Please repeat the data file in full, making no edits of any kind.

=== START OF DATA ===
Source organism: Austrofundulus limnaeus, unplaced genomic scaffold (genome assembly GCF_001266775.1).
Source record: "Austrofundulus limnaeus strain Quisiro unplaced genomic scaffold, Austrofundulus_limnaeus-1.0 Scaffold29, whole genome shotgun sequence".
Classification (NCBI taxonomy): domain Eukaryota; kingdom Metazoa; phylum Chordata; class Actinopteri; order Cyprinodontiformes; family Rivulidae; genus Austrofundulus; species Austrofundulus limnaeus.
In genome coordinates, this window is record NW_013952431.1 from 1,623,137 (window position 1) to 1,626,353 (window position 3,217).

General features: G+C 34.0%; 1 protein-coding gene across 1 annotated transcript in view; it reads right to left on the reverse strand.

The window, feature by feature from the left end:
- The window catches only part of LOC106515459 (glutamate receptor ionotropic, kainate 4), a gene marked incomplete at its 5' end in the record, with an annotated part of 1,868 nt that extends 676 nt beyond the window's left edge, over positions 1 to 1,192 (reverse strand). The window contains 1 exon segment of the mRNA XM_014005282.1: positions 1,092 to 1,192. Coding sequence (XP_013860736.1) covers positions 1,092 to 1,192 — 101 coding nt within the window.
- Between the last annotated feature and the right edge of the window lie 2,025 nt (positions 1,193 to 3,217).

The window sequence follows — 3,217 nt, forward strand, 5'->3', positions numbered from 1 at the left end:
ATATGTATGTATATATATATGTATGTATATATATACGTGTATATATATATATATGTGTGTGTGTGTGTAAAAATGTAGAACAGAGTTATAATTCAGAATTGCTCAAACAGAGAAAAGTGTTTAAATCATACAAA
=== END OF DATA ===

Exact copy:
Source organism: Austrofundulus limnaeus, unplaced genomic scaffold (genome assembly GCF_001266775.1).
Source record: "Austrofundulus limnaeus strain Quisiro unplaced genomic scaffold, Austrofundulus_limnaeus-1.0 Scaffold29, whole genome shotgun sequence".
Classification (NCBI taxonomy): domain Eukaryota; kingdom Metazoa; phylum Chordata; class Actinopteri; order Cyprinodontiformes; family Rivulidae; genus Austrofundulus; species Austrofundulus limnaeus.
In genome coordinates, this window is record NW_013952431.1 from 1,623,137 (window position 1) to 1,626,353 (window position 3,217).

General features: G+C 34.0%; 1 protein-coding gene across 1 annotated transcript in view; it reads right to left on the reverse strand.

The window, feature by feature from the left end:
- The window catches only part of LOC106515459 (glutamate receptor ionotropic, kainate 4), a gene marked incomplete at its 5' end in the record, with an annotated part of 1,868 nt that extends 676 nt beyond the window's left edge, over positions 1 to 1,192 (reverse strand). The window contains 1 exon segment of the mRNA XM_014005282.1: positions 1,092 to 1,192. Coding sequence (XP_013860736.1) covers positions 1,092 to 1,192 — 101 coding nt within the window.
- Between the last annotated feature and the right edge of the window lie 2,025 nt (positions 1,193 to 3,217).

The window sequence follows — 3,217 nt, forward strand, 5'->3', positions numbered from 1 at the left end:
ATATGTATGTATATATATATGTATGTATATATATACGTGTATATATATATATATGTGTGTGTGTGTGTAAAAATGTAGAACAGAGTTATAATTCAGAATTGCTCAAACAGAGAAAAGTGTTTAAATCATACAAA